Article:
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Tuesday
Feb162010

A different approach to the Flag Stop by Marc Witten

Marc chose a different route when he built this months freebie.  Abandoned, but not forgotten.  Goes to show the versatility of the kit and the creativity of the builder.  Thanks for sharing Marc, great job.

 

Saturday
Feb132010

Highlights of one customer's first card modeling experience

I had promised Dave Miecznikowski that I would relate my first time experiences with Clever Models and cardstock models in general, because we have been exchanging emails and he has been real helpful.  I am starting to model in S Scale trains since I had American Flyer trains as a kid (still have them) and would like to build a hi-rail semi-scale small shelf layout for them.  Since I am in the planning stages, I looked at various structures and came across Clever Models.  I had never done a card stock model before so I was a bit leery in attempting one.  I saw the O gauge flag stop in the “freebies” section so decided to give it a shot (especially since the maximum cost on my part would be some cardstock and time (thanks for that C.M.)).  I first read all the hints on the web page and started in.  The first thing I did was to scale for S scale by reducing 75%.  Tips that I found useful were:
 
1) use SHARP exacto blades and use a “self-healing” cutting surface.  I used a piece of emory paper to “strop” the blade to extend its usefullness.
2) for inside corner cuts, poke a hole in the corner with a pin.  When cutting, put the tip of the knife and cut AWAY from the hole.  Of course use a metal straight edge for the cuts.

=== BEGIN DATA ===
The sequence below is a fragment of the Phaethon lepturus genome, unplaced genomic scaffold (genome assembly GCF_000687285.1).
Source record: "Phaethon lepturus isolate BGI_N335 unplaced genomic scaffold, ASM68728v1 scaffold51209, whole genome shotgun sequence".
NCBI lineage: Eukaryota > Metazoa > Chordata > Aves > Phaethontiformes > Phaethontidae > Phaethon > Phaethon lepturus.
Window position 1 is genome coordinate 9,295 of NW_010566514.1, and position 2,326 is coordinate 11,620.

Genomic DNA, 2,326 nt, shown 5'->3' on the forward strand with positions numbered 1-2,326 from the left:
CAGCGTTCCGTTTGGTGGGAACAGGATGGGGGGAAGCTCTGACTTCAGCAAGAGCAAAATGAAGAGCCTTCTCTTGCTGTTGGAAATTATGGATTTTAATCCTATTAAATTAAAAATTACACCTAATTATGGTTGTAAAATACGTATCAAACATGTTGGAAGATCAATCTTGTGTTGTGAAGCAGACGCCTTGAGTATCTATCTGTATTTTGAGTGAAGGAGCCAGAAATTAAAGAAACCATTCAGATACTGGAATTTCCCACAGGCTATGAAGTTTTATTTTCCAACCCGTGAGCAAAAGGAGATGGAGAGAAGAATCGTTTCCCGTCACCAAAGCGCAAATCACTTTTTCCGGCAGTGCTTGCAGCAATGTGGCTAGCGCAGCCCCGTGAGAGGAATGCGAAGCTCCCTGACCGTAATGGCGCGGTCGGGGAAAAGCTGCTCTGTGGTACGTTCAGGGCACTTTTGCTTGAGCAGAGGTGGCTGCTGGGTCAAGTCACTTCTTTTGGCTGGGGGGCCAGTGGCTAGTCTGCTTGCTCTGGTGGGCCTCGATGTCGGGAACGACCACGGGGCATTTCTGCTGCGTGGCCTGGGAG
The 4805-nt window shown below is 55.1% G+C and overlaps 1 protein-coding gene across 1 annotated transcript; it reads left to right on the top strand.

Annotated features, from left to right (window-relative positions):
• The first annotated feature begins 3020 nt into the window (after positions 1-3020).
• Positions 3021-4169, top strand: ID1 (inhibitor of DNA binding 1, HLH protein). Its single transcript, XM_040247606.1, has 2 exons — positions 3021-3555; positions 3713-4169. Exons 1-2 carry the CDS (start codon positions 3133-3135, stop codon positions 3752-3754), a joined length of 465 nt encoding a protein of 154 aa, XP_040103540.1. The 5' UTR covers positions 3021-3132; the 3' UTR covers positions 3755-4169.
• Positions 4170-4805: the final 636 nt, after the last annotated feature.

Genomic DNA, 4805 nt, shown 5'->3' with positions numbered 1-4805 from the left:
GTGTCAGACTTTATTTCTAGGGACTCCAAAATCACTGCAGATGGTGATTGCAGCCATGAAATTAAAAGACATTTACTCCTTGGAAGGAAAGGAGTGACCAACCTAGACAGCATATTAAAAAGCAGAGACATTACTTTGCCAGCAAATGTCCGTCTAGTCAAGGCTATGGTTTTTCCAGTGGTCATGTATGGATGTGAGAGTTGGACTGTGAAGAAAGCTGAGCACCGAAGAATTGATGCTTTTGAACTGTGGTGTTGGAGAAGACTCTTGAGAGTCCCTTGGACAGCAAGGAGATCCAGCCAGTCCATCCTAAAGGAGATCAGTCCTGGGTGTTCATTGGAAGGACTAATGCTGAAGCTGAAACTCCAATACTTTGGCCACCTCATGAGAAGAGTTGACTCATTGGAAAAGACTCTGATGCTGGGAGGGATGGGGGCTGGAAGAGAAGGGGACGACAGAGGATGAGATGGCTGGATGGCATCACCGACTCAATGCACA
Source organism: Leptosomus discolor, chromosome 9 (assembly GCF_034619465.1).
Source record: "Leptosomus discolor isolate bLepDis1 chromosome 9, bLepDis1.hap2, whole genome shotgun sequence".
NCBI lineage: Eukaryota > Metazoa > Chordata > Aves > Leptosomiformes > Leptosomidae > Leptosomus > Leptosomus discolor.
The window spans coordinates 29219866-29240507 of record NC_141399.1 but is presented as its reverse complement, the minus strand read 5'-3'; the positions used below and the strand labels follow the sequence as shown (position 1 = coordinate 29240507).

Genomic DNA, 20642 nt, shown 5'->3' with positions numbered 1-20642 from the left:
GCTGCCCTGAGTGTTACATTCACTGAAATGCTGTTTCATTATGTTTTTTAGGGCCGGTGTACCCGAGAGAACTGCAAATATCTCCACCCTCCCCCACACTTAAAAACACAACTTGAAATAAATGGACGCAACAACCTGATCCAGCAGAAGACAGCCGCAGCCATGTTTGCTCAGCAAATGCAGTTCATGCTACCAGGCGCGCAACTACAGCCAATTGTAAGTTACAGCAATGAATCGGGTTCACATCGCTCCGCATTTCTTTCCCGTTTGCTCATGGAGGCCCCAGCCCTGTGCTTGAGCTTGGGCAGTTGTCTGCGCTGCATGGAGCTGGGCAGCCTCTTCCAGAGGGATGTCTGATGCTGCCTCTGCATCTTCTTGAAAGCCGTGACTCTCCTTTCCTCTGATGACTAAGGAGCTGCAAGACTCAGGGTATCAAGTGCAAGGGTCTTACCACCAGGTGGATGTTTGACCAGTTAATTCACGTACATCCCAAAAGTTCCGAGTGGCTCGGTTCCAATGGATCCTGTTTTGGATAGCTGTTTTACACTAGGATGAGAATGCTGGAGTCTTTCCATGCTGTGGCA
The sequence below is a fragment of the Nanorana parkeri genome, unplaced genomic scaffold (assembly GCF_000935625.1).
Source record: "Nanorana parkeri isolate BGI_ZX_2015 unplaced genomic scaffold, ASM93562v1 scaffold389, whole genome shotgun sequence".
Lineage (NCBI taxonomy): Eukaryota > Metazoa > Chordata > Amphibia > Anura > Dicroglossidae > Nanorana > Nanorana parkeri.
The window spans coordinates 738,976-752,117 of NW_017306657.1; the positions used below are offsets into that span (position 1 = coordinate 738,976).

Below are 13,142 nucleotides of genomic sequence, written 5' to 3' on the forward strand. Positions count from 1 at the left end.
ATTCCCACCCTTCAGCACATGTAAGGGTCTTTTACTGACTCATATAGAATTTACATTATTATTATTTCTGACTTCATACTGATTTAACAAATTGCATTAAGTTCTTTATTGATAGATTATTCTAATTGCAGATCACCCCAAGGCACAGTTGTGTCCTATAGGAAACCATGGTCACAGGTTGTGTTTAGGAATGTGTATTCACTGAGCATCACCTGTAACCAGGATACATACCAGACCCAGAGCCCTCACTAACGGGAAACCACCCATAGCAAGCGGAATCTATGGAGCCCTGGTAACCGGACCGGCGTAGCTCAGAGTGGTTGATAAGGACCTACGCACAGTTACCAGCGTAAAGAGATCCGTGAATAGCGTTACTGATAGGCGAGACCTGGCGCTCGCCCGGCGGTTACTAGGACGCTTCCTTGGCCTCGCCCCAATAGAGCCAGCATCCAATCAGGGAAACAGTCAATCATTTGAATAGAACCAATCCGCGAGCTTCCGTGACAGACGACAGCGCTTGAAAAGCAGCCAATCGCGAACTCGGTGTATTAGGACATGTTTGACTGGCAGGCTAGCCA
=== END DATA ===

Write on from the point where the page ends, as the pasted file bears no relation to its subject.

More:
3) I had a lot of problems coloring the cut edges of the cardstock.  I had purchased cheap colored felt tip markers to do this.  DON’T!  using them forced some new printouts on fresh cardstock.  I still don’t have the hang of doing this, so I ended up painting the edges, and the finer cut pieces, like the window moulding.   In modeling, as in real life, paint can hide construction flaws. 
4) Don’t rush!  I did, and ended up marring some wall surfaces with paint.  Obviously, the painter who was hired by the RR to paint the flagstop was not a perfectionist.  This is true in all modeling.
5) I mounted the roof and some wall surfaces on thin styrene sheet for strength.  Of course this creates a laminate and using a marker probably wouldn’t work for the styrene edges.  That is one for me to try.  I also used plastic structure pieces to strengthen the corners.
6) I had at first tried 60 weight paper and this seemed flimsy to me, so I switched to 120 weight.  My printer has no problem with this so I found that easier.  For the roof I used regular printer paper since I laminated it to sheet styrene.
7) When creating folds, use a metal rule as a “brake” to make clean folds.
8) The finished model is certainly not up to “John Allen” standards but will be placed at the “back” of the layout so the many flaws won’t be seen, but the model more importantly served as a learning experience.  As with all things, the more you practice, the better you get. 
Dave M.
 

Saturday
Feb132010

What next? (Rant warning) not really